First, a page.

A glimpse of the future of health care that looks all too familiar

Demonstrators outside the Mid-Staffordshire NHS Foundation Trust, during an inquiry into standards of care that resulted in 1,200 patient deaths.

ObamaCare kicks in with a vengeance in 2014. What will American health care look like a few decades hence as a result?

Considering this administration’s long string of cover-ups and lies — from Fast and Furious to Benghazi to secretly snooping on reporters — one might see through an editorial in today’s Financial Times into the future.

The U.K.-based publication clearly embraces that nation’s socialized health care system, saying its upcoming 65th anniversary should be “a day of celebration for what Aneurin Bevan, founder of the NHS (National Health Service), rightly described as the hallmark of a civilised society.”

Instead, Brits are getting a steady stream of reports of neglect, abuse and cover-your-ass cover-ups. “Whistleblowers have been bullied and dissenters intimidated in a misguided attempt to deflect criticism,” the newspaper reports. “Now the disease appears to have spread to the Care Quality Commission, the NHS regulator. This week it was alleged that former management at the CQC tried to suppress criticism of inspections at the University Hospitals of Morecambe Bay, where several babies died.”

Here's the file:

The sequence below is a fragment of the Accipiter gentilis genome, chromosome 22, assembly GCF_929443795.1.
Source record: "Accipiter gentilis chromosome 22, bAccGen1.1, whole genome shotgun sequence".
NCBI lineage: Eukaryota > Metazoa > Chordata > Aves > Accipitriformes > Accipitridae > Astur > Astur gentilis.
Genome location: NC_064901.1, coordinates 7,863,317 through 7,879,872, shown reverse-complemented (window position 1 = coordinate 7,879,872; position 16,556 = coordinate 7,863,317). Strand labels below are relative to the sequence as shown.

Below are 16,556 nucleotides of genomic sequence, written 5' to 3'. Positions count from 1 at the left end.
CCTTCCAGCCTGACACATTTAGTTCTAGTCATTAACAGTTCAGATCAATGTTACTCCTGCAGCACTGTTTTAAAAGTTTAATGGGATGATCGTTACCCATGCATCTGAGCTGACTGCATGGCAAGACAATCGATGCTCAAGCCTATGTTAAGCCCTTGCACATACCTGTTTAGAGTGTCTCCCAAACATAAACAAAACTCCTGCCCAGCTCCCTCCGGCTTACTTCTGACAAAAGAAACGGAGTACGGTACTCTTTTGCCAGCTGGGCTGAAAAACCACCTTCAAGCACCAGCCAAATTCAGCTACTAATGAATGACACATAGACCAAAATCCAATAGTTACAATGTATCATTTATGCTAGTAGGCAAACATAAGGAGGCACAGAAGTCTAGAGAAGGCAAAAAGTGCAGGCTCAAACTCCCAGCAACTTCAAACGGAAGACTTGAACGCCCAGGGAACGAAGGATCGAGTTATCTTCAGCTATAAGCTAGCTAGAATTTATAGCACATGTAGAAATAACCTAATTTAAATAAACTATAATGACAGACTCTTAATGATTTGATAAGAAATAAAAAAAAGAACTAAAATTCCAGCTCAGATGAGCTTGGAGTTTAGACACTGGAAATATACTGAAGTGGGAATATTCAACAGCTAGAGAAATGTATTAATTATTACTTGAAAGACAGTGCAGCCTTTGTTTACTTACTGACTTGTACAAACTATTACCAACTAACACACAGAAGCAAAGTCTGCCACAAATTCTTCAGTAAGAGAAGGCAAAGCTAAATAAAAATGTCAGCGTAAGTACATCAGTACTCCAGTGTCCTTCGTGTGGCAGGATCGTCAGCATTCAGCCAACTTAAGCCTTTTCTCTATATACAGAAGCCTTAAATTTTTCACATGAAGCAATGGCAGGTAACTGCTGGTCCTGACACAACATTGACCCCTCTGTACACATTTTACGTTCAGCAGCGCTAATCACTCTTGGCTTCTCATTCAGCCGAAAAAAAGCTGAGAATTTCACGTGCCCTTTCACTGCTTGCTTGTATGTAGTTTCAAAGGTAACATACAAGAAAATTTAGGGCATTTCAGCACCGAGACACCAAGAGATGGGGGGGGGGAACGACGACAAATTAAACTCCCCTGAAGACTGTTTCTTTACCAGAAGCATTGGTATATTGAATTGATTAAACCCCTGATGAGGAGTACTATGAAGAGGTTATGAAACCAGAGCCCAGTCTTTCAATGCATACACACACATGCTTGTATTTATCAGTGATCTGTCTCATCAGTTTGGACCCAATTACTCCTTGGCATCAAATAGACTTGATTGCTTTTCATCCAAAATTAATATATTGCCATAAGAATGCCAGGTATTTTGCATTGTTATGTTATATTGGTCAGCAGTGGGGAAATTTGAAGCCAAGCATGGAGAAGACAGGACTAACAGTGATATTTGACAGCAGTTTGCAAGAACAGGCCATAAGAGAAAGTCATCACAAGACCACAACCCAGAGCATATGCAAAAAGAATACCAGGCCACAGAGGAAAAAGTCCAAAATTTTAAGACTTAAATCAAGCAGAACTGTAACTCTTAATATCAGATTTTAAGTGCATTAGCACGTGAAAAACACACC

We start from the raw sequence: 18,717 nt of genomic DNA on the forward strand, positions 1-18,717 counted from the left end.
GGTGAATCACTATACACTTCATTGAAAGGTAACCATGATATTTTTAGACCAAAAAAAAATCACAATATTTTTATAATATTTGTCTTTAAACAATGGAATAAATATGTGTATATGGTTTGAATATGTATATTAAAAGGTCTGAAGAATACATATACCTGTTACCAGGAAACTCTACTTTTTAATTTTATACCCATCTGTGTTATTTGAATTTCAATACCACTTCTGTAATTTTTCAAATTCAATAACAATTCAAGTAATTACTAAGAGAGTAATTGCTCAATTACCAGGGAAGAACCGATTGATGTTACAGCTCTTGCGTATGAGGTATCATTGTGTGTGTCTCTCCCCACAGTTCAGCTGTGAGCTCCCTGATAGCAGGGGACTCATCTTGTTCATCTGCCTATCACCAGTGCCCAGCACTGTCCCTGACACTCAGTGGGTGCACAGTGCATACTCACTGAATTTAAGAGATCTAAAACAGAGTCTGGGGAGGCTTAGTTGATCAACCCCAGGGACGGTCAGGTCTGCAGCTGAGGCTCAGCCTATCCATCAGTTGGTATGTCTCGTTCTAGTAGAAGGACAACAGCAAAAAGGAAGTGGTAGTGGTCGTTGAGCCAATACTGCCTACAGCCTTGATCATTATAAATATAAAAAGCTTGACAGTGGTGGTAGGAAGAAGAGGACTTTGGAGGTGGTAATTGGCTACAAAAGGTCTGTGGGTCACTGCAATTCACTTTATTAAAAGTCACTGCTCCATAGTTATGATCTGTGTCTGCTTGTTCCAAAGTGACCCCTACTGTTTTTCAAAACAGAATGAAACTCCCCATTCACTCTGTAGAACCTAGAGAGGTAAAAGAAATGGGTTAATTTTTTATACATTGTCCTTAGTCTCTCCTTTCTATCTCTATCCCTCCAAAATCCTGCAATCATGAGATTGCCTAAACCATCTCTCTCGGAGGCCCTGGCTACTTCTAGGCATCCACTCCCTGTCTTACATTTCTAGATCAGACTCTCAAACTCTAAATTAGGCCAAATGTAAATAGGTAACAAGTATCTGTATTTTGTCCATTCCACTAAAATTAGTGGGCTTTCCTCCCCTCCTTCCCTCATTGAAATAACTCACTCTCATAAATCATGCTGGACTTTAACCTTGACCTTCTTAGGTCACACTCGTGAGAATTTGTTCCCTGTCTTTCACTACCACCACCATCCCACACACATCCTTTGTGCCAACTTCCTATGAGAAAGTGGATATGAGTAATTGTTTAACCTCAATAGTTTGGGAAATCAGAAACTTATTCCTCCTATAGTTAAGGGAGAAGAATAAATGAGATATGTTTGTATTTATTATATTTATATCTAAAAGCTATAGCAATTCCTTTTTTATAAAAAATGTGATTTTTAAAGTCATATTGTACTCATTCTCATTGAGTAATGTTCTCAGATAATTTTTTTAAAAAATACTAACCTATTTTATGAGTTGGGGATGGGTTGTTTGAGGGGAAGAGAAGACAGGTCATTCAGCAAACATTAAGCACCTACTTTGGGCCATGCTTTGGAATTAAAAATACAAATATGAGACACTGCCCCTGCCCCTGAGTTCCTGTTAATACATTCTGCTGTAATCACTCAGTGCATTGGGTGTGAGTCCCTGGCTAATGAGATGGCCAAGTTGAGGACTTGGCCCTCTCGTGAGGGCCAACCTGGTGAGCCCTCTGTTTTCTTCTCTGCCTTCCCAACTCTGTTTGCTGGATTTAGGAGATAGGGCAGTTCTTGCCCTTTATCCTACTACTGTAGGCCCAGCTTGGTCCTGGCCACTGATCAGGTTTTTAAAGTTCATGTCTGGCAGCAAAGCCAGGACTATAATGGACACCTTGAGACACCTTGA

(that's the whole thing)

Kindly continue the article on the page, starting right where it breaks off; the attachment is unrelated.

Apparently some top health care administrators were under some kind of gag clauses in their contracts and were not allowed to speak out about overcrowding and patient safety. At one hospital, Mid-Staffordshire, up to 1,200 people died as a result of poor care. “But if even the regulator charged with exposing the weaknesses of the system cannot be trusted to be transparent, there is no guarantee that standards will improve,” FT’s editorial suggests.

The conclusion of the editorial had an eery ring of familiarity:

“The NHS is about to embark on one of the most challenging periods of its history. It will have to treat a rapidly ageing population with fewer resources and greater scrutiny of results. Its survival can only be ensured if everyone — healthcare workers and regulator — focus on protecting patients rather than themselves.”

If only someone had chosen to protect our diplomats abroad in hostile territory instead of making up lies to protect themselves from having to take responsibility?

This glimpse of the future of American health care under a monolithic bureaucracy looks way too familiar.